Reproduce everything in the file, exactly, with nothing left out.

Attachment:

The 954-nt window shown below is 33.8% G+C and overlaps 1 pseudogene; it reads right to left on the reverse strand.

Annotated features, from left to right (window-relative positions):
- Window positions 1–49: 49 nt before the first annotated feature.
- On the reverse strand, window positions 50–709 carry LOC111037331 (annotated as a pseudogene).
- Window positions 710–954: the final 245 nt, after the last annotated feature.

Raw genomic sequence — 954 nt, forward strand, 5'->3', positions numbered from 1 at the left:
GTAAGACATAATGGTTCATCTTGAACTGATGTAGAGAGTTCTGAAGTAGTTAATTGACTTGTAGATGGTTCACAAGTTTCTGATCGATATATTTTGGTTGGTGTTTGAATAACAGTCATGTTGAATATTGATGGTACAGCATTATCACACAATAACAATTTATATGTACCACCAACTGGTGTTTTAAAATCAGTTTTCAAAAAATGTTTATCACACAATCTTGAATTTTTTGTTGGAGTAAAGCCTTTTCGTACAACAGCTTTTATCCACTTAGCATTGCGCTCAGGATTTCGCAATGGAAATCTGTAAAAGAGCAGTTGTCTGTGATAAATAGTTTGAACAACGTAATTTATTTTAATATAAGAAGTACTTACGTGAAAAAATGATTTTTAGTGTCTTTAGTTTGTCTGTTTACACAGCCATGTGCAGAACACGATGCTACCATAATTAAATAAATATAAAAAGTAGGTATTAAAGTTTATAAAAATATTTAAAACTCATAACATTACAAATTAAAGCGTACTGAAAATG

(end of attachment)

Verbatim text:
The 954-nt window shown below is 33.8% G+C and overlaps 1 pseudogene; it reads right to left on the reverse strand.

Annotated features, from left to right (window-relative positions):
- Window positions 1–49: 49 nt before the first annotated feature.
- On the reverse strand, window positions 50–709 carry LOC111037331 (annotated as a pseudogene).
- Window positions 710–954: the final 245 nt, after the last annotated feature.

Raw genomic sequence — 954 nt, forward strand, 5'->3', positions numbered from 1 at the left:
GTAAGACATAATGGTTCATCTTGAACTGATGTAGAGAGTTCTGAAGTAGTTAATTGACTTGTAGATGGTTCACAAGTTTCTGATCGATATATTTTGGTTGGTGTTTGAATAACAGTCATGTTGAATATTGATGGTACAGCATTATCACACAATAACAATTTATATGTACCACCAACTGGTGTTTTAAAATCAGTTTTCAAAAAATGTTTATCACACAATCTTGAATTTTTTGTTGGAGTAAAGCCTTTTCGTACAACAGCTTTTATCCACTTAGCATTGCGCTCAGGATTTCGCAATGGAAATCTGTAAAAGAGCAGTTGTCTGTGATAAATAGTTTGAACAACGTAATTTATTTTAATATAAGAAGTACTTACGTGAAAAAATGATTTTTAGTGTCTTTAGTTTGTCTGTTTACACAGCCATGTGCAGAACACGATGCTACCATAATTAAATAAATATAAAAAGTAGGTATTAAAGTTTATAAAAATATTTAAAACTCATAACATTACAAATTAAAGCGTACTGAAAATG